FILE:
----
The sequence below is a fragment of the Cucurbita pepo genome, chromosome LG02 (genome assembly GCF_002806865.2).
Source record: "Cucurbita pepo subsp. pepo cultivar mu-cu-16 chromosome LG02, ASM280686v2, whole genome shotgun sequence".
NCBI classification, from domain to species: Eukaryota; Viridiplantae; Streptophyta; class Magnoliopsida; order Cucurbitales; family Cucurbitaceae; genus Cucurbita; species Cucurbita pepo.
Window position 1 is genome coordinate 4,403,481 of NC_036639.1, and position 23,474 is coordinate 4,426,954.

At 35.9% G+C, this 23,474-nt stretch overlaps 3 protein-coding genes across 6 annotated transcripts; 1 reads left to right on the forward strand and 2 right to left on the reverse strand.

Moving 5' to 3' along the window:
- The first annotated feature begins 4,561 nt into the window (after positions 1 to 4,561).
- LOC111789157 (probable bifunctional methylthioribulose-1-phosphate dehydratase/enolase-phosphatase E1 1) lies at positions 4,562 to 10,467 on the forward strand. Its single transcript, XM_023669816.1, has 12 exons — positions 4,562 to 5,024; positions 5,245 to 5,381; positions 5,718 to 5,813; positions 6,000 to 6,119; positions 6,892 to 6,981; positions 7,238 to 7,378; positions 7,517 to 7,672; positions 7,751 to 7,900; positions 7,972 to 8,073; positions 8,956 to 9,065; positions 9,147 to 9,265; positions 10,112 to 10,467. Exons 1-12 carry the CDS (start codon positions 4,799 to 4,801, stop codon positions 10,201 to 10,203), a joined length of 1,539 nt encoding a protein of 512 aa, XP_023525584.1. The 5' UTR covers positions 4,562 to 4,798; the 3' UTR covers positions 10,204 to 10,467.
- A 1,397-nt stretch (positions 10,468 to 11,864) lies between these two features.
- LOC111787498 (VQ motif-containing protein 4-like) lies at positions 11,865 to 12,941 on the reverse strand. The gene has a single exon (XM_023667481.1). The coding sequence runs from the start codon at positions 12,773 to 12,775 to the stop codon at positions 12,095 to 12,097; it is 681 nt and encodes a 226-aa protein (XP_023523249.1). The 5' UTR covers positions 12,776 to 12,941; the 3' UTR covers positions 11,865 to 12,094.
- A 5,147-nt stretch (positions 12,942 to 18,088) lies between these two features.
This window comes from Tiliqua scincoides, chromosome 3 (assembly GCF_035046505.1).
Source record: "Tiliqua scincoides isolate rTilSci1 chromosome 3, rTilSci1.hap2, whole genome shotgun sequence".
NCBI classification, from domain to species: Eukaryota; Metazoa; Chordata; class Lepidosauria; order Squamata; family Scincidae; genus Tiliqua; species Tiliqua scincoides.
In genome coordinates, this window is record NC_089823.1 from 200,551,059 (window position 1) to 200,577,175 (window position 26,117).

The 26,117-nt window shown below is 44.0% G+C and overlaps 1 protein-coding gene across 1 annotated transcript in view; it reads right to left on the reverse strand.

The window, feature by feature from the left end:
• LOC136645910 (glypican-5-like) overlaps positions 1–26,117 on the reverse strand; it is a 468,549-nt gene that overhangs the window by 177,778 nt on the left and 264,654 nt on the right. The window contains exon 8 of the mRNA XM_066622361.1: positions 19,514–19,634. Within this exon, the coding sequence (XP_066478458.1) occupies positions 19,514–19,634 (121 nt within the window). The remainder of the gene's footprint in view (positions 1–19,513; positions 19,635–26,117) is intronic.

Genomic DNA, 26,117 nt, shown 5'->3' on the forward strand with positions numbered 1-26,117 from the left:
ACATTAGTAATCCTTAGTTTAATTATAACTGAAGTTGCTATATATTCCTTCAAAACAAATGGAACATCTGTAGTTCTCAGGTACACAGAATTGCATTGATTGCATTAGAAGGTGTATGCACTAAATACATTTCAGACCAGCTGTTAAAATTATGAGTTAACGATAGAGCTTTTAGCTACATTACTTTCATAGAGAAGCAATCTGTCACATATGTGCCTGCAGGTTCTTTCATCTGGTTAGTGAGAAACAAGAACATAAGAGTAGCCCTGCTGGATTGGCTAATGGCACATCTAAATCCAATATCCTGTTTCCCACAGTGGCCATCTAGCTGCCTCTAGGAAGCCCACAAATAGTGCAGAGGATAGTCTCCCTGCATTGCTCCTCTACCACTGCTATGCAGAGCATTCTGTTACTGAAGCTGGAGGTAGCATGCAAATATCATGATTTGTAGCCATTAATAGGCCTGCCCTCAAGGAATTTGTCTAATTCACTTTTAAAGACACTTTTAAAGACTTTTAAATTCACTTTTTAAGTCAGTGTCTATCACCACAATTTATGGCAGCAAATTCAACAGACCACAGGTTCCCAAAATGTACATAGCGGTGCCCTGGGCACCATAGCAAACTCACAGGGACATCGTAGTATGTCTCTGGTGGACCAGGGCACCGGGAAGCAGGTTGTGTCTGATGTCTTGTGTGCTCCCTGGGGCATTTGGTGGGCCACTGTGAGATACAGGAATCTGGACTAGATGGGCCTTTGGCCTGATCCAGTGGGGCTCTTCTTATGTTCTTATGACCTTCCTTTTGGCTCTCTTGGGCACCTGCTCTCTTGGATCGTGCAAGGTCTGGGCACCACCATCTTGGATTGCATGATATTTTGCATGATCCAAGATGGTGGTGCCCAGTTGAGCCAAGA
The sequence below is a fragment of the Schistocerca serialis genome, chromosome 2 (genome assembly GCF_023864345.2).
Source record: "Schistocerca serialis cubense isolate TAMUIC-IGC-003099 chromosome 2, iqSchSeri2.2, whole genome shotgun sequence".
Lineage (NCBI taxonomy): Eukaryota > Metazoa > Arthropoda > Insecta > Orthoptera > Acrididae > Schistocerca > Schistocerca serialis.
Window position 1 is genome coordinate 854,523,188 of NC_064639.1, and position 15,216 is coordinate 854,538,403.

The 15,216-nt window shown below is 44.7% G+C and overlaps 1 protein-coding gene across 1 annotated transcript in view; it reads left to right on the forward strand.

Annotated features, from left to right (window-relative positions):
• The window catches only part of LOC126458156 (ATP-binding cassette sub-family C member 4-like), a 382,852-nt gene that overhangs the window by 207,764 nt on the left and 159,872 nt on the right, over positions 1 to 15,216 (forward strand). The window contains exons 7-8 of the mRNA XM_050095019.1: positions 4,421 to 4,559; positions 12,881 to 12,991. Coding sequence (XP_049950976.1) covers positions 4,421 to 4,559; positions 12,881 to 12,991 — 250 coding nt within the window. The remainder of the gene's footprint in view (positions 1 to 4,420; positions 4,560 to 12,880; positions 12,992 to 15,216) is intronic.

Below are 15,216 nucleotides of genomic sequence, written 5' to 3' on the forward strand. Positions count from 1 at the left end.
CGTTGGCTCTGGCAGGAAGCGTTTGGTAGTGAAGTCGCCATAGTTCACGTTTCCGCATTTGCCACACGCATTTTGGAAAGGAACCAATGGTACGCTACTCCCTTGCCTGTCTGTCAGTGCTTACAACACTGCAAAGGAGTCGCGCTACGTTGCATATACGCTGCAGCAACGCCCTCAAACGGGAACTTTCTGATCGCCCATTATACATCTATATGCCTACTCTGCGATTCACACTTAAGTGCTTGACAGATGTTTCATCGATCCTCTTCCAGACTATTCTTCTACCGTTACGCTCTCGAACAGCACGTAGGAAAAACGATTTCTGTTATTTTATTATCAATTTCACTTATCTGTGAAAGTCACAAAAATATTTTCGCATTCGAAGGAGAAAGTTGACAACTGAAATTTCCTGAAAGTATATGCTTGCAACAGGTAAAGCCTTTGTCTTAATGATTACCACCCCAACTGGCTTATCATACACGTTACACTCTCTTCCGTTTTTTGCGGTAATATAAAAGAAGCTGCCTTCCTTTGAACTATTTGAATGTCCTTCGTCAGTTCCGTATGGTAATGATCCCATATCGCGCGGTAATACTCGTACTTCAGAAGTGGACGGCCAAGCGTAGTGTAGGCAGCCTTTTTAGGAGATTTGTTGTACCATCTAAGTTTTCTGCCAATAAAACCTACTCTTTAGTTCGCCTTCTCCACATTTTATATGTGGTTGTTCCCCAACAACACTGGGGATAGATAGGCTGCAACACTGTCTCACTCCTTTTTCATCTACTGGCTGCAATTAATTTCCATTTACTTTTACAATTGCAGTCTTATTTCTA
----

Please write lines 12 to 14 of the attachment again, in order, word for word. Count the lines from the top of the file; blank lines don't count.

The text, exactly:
This window comes from Tiliqua scincoides, chromosome 3 (assembly GCF_035046505.1).
Source record: "Tiliqua scincoides isolate rTilSci1 chromosome 3, rTilSci1.hap2, whole genome shotgun sequence".
NCBI classification, from domain to species: Eukaryota; Metazoa; Chordata; class Lepidosauria; order Squamata; family Scincidae; genus Tiliqua; species Tiliqua scincoides.